08 February 2023• 8 min read
Friendshoring, in the opinion of some analysts, might undermine the advantages of globalisation and make the world a less connected place for trade.
Friendshoring will cause price increases, and the global economy's reliance of cost arbitrage to provide inexpensive electronics, apparel, home products, and other items will end.
To minimise supply chain vulnerabilities, countries are pushing for “friendshoring” – it is also called “allysharing”. It is aimed to move away from countries that present geopolitical risk. In her visit to India recently, US secretary of treasury Janet Yellen reiterated her country's stance of pushing for "friendshoring". Companies are looking to shift their manufacturing to countries which have a stable governments or countries where transition of power happens as per the rule of law.
What is "Friendshoring"?
Friendshoring refers to a method where a nation purchases components, manufactured goods, and even raw materials from nations who share its ideals. The supply chains' reliance on the nations deemed a "threat" to their stability has been decreasing.
Nations and Their Friends
Friendshoring may give the impression that America should only develop supply chains in areas where it has solid connections, primarily with NATO allies and Pacific countries like Japan, South Korea, and Australia.
Rich democracies should lessen their reliance on China and increase trade with other regions of the world. Supply chains have faced challenges over the past two years due to politics and COVID-19. China's political actions to impose strict lockdowns caused delays in international trade and industry. Because of Russia's invasion of Ukraine, there are now wheat shortages and a sudden need for Europe to restructure its energy supply networks. To lessen their reliance on Taiwan, a geopolitically unstable island, the US and the EU are both investing in chip production facilities domestically.
It's understandable that corporate and political leaders have started to worry whether friendshoring will make supply chains more resilient given how politics puts crucial supply chains at risk. These supply networks will undoubtedly withstand political storms better than those dependent on Russia or China if Europe purchases rare earth minerals and gas from the US and then provides semiconductor chips to Australia and Canada.
Problems With Friendshoring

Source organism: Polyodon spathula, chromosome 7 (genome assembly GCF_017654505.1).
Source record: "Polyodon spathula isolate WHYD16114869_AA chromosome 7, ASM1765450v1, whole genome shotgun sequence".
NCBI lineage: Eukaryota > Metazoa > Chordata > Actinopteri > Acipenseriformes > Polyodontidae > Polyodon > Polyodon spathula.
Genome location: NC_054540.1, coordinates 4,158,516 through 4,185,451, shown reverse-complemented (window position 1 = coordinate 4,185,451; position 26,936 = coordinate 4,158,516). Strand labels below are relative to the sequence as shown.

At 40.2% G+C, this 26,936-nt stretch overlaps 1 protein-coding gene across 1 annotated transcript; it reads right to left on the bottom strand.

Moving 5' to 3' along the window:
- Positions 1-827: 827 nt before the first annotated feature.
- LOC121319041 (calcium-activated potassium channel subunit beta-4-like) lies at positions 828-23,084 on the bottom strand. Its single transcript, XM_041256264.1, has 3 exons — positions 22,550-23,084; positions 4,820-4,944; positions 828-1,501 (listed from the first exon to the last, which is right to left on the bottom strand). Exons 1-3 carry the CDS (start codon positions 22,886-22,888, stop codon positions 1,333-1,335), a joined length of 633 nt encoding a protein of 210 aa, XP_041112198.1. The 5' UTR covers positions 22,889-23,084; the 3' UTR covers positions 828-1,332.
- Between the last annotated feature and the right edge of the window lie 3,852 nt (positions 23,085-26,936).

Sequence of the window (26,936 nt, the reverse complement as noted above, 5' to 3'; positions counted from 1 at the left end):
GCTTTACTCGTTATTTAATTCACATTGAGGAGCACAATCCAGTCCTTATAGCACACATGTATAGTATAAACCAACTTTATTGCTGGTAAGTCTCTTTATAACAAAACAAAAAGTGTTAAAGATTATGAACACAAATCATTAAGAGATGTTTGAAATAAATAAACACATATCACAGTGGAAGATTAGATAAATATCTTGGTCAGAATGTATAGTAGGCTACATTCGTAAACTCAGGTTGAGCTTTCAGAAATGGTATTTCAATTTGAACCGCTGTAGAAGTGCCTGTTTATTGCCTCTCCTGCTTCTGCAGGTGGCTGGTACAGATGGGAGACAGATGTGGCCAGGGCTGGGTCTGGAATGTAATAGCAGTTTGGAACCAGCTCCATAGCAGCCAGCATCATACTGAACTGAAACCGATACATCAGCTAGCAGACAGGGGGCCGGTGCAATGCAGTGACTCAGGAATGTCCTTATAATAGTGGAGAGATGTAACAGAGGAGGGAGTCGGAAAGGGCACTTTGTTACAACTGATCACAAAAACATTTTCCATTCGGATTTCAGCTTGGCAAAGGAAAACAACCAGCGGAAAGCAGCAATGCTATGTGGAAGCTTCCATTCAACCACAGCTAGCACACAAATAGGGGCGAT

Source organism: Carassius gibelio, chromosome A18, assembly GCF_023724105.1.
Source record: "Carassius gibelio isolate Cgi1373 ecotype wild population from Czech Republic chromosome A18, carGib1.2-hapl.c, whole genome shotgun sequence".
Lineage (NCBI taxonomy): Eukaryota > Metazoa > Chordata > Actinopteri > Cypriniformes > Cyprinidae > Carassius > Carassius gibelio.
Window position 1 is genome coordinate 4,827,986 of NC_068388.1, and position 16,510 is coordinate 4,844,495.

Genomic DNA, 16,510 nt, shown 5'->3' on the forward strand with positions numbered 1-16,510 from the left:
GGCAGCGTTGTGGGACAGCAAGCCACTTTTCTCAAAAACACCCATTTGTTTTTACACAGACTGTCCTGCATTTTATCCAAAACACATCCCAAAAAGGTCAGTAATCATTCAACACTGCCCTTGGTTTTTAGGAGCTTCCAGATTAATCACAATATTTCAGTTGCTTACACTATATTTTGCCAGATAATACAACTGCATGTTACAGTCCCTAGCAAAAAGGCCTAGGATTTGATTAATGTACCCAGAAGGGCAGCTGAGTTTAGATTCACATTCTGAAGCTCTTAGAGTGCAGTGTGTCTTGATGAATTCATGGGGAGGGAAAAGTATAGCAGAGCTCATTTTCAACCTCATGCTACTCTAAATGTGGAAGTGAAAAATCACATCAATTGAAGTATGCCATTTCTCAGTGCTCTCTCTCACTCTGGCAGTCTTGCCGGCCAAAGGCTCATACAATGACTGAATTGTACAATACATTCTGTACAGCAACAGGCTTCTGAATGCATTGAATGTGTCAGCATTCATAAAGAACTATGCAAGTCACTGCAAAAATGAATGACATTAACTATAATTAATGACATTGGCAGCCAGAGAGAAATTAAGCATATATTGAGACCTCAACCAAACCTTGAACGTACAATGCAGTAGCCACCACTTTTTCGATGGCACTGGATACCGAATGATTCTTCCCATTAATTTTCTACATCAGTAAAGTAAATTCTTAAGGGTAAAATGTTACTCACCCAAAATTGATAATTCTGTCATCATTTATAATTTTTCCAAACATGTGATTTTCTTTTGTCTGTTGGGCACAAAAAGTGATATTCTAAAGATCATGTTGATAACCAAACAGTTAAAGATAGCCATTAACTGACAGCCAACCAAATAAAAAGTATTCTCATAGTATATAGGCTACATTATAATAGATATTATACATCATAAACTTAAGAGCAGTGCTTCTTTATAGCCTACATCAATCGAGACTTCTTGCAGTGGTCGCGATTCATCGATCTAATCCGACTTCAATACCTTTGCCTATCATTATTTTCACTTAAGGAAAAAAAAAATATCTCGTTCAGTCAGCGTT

According to Kristalina Georgieva, the IMF's president, Friendshoring will signal a return to fragmentation, "with trade blocs and currency blocs isolating what was up to now still an integrated world economy." According to a World Trade Organization (WTO) analysis released after the Ukraine conflict started, the world economy would lose about 5% of GDP, or more than $4 trillion, if it were to become divided into "Western" and "Eastern" blocs.
Poor countries will be harmed by friendshoring. While the globalisation process has had some negative repercussions, one of its positive economic effects has been the rise in prosperity of developing nations that are active in the global economy.
According to a recent article by economist Raghuram Rajan, free trade will "exclude the impoverished countries that most need global commerce to become richer and more democratic." It will raise the danger that these nations degenerate into failed governments that serve as breeding grounds for terrorism and its export.
Friendshoring will cause price increases. IHS Technology, a research company, predicted a few years ago that the price of an iPhone 5, which retailed at the time for roughly $800, would be close to $2,000 if it were solely manufactured in the US. In a similar manner, friendshoring will raise prices because purchasing supplies from the closest Western allies of the US will result in high labour and manufacturing costs. The global economy's reliance of cost arbitrage to provide inexpensive electronics, apparel, home products, and other items will end. A dramatic increase in prices will cause a wave of social unrest because consumers are so used to these deflationary consequences.
Friendshoring, in the opinion of some analysts, might undermine the advantages of globalisation and make the world a less connected place for trade. It is a stage in the "deglobalization" process. In order to use friendshoring conservatively as opposed to aggressively, strategic items must be prioritised.